In international news, the Global Dairy Trade auction, has shown a further upward lift, with the average dairy price now at US $3,664 (NZ $6,079) a tonne, to its highest level in 18 months. Israeli-based animal-free dairy company, Remilk, is the first company to have permission to use and sell their animal-identical proteins in Canada, receiving Health Canada's "Letter of No Objection". Remilk’s animal-free protein will be available for use in various dairy products such as milk, ice cream, yoghurt and more. In Europe, the European Union (EU) parliament has agreed to lowering restrictions of crops grown through new genome techniques. The new techniques mean genetic sequences of organisms can be precisely edited without inserting external species DNA. The vote passed narrowly, and some members of the EU have not agreed on whether the new class of genetically modified organisms should be patentable, with concerns over the potential impact on farmers. In the United States, the U.S. Department of Agriculture released the 2022 Census of Agriculture. Results of the census show a declining trend in farm ownership among most demographics due in part to access to capital, education and the lack of a will being used to legally pass land on to heirs.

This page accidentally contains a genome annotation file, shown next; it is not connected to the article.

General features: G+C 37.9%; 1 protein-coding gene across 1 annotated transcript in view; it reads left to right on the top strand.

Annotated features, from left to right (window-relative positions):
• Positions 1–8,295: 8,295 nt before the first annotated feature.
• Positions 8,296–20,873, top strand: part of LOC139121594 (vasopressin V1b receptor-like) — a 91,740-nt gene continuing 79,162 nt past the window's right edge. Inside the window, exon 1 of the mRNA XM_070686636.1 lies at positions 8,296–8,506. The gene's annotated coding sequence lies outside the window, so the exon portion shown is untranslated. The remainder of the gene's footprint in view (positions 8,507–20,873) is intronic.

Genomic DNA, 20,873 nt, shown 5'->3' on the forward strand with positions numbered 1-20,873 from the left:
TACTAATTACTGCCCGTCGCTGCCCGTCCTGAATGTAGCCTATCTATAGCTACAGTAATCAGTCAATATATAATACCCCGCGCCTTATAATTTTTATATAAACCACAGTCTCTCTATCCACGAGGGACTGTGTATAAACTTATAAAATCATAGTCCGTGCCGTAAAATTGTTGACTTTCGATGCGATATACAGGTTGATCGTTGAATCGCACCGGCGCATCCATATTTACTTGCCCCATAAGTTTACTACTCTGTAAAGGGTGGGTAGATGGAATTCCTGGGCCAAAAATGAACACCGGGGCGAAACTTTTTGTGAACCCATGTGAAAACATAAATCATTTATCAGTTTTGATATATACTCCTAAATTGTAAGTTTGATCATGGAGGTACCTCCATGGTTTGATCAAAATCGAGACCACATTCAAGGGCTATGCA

Someone writing in a notebook outdoors


Share your views on Training and Assessment in the New Zealand Food and Fibre Sector

KPMG is pleased to be assisting The Food and Fibre Centre of Vocational Excellence (FFCoVE), Muka Tangata and Te Pūkenga on a project to review and provide recommendations on the delivery and assessment practices in vocational educational training across the New Zealand food and fibre sector.

The project seeks to identify aspects that could be improved in learning delivered through a food and fibre sector qualification and is seeking your views on how learning is conducted at your learning organisation, for your job, or in the industry you work with.